Frequently Asked Questions

What is a Newborn Blood-Spot Screen?
Why should my baby have the screening?
What conditions are currently screened in Missouri?
Are Newborn Screens required in Missouri?
How is the Screening done?
How are the screening results reported and to whom?
How do I find out about my baby's results?
If I get notified that my baby needs to have the screening repeated does it mean my baby has one of these 67 conditions?
Can these disorders be cured?

What is a Newborn Blood-Spot Screen?
A newborn blood-spot screen refers to tests performed on newborns before they are discharged from the hospital. These tests are done to protect them from the serious effects of conditions that otherwise may not be detected for several days, months, or even years. A screening test only finds those babies who may be at risk for a disorder. Only additional testing (diagnostic testing) can tell if the baby really has the disorder.

Why should my baby have the screening?
The conditions for which your baby will be tested for are individually rare. However, they are also very serious and can result in mental retardation and/or death if not treated. Babies with these conditions appear normal at birth. It is only with time the condition affects the baby's mental or physical development or causes other medical problems. By then the damage may be permanent. The newborn screen helps to identify the babies needing treatment, such as a special diet or medication. Only additional testing (diagnostic testing) can tell if the baby really has the disorder.  About 1 in 600 of Missouri’s newborns are found to have one of the screening disorders.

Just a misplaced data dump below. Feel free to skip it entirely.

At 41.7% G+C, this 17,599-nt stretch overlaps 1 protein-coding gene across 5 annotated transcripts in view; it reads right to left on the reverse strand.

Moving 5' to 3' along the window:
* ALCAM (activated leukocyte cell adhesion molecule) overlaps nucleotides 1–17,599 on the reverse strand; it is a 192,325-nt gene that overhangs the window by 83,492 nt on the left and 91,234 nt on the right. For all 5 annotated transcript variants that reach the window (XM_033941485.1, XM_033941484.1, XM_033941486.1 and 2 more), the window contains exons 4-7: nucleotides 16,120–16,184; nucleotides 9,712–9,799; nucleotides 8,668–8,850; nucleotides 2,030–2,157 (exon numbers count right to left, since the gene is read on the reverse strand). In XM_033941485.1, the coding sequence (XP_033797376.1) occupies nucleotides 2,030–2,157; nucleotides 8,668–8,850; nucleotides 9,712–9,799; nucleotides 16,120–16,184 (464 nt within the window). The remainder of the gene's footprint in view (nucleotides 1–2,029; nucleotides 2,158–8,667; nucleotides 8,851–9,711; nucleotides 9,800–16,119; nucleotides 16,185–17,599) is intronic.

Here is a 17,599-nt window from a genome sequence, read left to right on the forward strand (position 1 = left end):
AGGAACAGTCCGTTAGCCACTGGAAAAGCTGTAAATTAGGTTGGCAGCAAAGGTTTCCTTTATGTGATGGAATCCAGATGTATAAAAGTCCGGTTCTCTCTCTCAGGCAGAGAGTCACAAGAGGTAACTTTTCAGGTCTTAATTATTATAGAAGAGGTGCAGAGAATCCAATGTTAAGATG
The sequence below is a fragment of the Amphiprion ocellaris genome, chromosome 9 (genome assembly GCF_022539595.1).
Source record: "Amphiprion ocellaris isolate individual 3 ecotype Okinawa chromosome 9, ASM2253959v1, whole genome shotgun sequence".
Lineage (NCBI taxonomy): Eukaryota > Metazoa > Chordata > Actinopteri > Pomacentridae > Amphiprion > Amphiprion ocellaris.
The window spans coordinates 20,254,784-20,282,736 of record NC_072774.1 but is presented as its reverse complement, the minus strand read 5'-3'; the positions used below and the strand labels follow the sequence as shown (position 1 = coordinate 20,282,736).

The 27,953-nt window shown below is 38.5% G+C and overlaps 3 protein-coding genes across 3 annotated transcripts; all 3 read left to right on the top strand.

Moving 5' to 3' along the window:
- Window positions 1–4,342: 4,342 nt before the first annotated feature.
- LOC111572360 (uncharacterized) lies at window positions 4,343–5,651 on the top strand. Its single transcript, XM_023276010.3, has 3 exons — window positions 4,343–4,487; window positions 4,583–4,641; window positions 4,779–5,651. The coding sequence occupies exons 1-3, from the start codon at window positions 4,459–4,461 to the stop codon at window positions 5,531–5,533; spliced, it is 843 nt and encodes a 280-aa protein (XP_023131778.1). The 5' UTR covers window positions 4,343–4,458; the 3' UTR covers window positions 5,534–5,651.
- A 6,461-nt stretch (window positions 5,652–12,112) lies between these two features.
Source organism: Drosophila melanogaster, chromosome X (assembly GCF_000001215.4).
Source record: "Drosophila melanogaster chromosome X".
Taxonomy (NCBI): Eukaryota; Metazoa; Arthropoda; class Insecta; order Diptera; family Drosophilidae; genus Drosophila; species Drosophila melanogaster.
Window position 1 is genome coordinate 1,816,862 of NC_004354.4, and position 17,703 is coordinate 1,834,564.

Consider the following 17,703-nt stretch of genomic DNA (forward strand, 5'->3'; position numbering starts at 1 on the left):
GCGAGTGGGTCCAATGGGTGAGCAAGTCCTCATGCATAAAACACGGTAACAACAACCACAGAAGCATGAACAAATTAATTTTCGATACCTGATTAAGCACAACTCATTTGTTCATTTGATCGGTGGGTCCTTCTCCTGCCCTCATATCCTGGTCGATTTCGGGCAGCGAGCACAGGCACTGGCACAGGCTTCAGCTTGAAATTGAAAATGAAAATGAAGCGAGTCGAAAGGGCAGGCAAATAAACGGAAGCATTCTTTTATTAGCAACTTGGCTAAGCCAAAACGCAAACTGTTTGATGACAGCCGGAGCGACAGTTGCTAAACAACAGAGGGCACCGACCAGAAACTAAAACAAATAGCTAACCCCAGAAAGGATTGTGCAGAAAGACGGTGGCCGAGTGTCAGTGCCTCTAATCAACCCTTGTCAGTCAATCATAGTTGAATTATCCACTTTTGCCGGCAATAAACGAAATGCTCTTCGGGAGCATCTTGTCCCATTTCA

The screening tests are very good but not fail-safe and may not always detect a disorder. In any case, if your baby does not seem well, talk to your baby's doctor as soon as possible.

What conditions are currently screened in the Missouri?
In Missouri all newborns are screened for the following metabolic or genetic conditions:

Fatty Acid Oxidation Disorders
Babies born with one of these disorders have trouble burning fat for energy. This can lead to vomiting, low blood sugar or more serious problems such as coma or death if untreated. Treatment depends on the disorder that a baby has, but may include a special diet and medication. A baby with a fatty acid oxidation disorder must have regular medical care by an experienced physician. The Newborn Screening Program will screen for:

Organic Acid Disorders
A baby with one of these disorders cannot remove certain waste products from their blood. Without treatment, the buildup of these waste products causes serious medical problems affecting the baby's health and development, including seizures, coma and brain damage. Treatment depends on the disorder, but may include special diets, supplements and medications. A baby with an organic acid disorder must have regular medical care by an experienced physician. The Newborn Screening Program will screen for:

Are Newborn Screens required in Missouri?
Yes, state law RSMo 191.331 requires all newborns born in Missouri to be screened.
A parent may decline due to religious grounds. These grounds must be stated in writing and the written objection filed with the attending physician, certified nurse, midwife, public health facility or hospital. A copy of the written objection will be sent to the Department of Health and Senior Services.

How is the Screening done?
The newborn's heel is pricked and a few drops of blood are put on a special filter paper. This is done before your baby is discharged from the hospital. The filter paper is sent by courier or mailed to the Missouri State Public Health Laboratory, Newborn Screening Laboratory.